Verizon said it can't estimate how much of a dent the storm will put in its operating profit "but we expect that it could be significant," CNN Money reported Friday.
The nation's largest wireless carrier said 96 percent of its towers in areas affected by the storm are operational but returning the other towers to service would require significant effort.
"Unfortunately, the extent of the storm damage -- including lingering power outages and inaccessible roadways -- in harder-hit areas like New Jersey and the New York City metro area makes full restoration a marathon and not a sprint," Bob Mudge, president of Verizon's consumer division, said in a statement. "We ask for customers' patience and understanding."
Verizon wasn't alone in being hobbled by the storm, with the Federal Communications Commission saying Thursday 19 percent of cellular sites in 158 counties across 10 states, from Virginia to Massachusetts, were non-operational.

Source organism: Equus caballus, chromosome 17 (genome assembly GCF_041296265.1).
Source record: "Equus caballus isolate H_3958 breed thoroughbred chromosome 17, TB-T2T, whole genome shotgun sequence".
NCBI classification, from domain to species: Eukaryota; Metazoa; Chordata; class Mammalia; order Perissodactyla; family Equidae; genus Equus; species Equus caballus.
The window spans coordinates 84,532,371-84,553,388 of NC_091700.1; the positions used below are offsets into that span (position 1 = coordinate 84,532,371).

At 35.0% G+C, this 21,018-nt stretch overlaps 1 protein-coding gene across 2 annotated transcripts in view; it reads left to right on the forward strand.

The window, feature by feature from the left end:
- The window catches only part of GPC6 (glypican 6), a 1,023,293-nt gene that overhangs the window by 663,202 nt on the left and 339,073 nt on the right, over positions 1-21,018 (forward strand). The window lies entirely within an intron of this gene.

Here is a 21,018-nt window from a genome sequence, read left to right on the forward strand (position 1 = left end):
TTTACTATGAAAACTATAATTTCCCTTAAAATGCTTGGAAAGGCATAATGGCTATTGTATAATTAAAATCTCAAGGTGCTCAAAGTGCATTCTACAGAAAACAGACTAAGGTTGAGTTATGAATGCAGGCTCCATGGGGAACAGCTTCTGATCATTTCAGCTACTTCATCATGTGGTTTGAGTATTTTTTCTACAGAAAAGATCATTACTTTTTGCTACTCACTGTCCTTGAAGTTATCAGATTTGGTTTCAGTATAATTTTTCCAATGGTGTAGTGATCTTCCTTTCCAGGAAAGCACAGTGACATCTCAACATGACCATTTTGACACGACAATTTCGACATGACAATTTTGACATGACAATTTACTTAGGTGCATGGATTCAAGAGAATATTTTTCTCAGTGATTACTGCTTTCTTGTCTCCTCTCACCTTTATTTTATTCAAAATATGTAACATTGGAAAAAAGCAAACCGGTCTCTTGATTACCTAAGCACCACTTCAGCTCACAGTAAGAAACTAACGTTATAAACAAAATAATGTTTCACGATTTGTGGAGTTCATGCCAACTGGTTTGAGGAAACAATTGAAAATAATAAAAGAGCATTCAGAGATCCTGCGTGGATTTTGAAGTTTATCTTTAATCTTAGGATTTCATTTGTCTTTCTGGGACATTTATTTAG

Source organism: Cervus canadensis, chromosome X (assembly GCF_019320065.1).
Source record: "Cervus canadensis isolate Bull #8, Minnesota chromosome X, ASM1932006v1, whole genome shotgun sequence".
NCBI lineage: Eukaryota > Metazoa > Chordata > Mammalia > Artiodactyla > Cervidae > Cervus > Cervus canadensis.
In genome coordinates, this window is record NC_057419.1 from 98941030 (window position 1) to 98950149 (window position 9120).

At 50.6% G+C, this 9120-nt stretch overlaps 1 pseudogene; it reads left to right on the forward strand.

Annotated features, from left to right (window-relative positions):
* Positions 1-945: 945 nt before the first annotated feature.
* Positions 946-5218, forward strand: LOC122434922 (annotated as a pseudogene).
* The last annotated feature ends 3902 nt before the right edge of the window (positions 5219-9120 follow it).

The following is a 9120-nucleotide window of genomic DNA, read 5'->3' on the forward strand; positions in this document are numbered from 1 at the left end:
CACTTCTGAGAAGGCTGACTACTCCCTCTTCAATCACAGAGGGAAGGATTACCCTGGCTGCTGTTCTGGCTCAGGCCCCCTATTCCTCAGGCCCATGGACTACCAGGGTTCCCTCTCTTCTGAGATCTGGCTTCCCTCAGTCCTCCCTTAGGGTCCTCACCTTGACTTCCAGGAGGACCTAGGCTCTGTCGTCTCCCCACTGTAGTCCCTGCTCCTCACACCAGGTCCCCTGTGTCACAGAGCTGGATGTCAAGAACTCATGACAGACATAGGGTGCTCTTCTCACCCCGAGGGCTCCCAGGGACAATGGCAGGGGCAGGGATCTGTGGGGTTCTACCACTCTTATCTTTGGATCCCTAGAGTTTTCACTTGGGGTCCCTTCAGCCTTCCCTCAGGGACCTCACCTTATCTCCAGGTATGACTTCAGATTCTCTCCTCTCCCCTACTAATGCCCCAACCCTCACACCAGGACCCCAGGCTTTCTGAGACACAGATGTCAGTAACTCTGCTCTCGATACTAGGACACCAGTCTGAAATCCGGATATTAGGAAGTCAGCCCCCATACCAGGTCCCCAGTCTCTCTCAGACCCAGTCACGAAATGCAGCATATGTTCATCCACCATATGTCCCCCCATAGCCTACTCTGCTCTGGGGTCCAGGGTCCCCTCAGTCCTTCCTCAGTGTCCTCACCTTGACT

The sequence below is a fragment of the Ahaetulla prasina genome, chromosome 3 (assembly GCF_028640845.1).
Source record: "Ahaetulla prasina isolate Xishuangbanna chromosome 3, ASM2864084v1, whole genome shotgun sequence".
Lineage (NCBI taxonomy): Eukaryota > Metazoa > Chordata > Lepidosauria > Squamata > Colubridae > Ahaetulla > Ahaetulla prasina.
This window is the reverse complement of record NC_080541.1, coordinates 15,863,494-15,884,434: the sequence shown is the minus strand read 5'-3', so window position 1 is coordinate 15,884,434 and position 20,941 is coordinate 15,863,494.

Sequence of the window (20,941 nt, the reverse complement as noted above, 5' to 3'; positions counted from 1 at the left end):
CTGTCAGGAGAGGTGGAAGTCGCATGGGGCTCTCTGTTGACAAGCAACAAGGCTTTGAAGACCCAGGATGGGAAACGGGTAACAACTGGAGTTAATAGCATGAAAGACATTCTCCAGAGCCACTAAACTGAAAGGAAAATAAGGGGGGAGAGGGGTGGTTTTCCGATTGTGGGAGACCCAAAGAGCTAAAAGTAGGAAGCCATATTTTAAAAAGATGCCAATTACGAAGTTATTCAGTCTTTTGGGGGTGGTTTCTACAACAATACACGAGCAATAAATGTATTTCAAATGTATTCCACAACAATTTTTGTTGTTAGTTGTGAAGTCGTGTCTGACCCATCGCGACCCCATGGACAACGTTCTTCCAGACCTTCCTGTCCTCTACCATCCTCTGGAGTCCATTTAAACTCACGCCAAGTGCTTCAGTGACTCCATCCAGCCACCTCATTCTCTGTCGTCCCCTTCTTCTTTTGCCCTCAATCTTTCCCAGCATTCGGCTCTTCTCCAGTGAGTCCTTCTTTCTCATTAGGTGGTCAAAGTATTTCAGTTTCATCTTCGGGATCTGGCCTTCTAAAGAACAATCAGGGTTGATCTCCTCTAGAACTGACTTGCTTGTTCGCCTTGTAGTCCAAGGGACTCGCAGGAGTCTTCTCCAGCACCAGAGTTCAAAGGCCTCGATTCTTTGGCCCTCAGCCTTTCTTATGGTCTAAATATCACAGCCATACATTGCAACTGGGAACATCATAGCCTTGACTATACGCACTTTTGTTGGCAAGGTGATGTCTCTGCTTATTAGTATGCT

Verizon said 97.2 percent of its cell sites in the area affected by Hurricane Sandy were back in working order Friday.
"Our coverage in most areas is approaching pre-storm status," Verizon said in a statement. "In severely impacted areas, such as Lower Manhattan, while wireless service has yet to return to normal levels, coverage is good."
Verizon, along with T-Mobile and AT&T, have indicated they will waive late fees on customers' accounts because of the disruptions caused by the storm.
ATM fees on the rise, again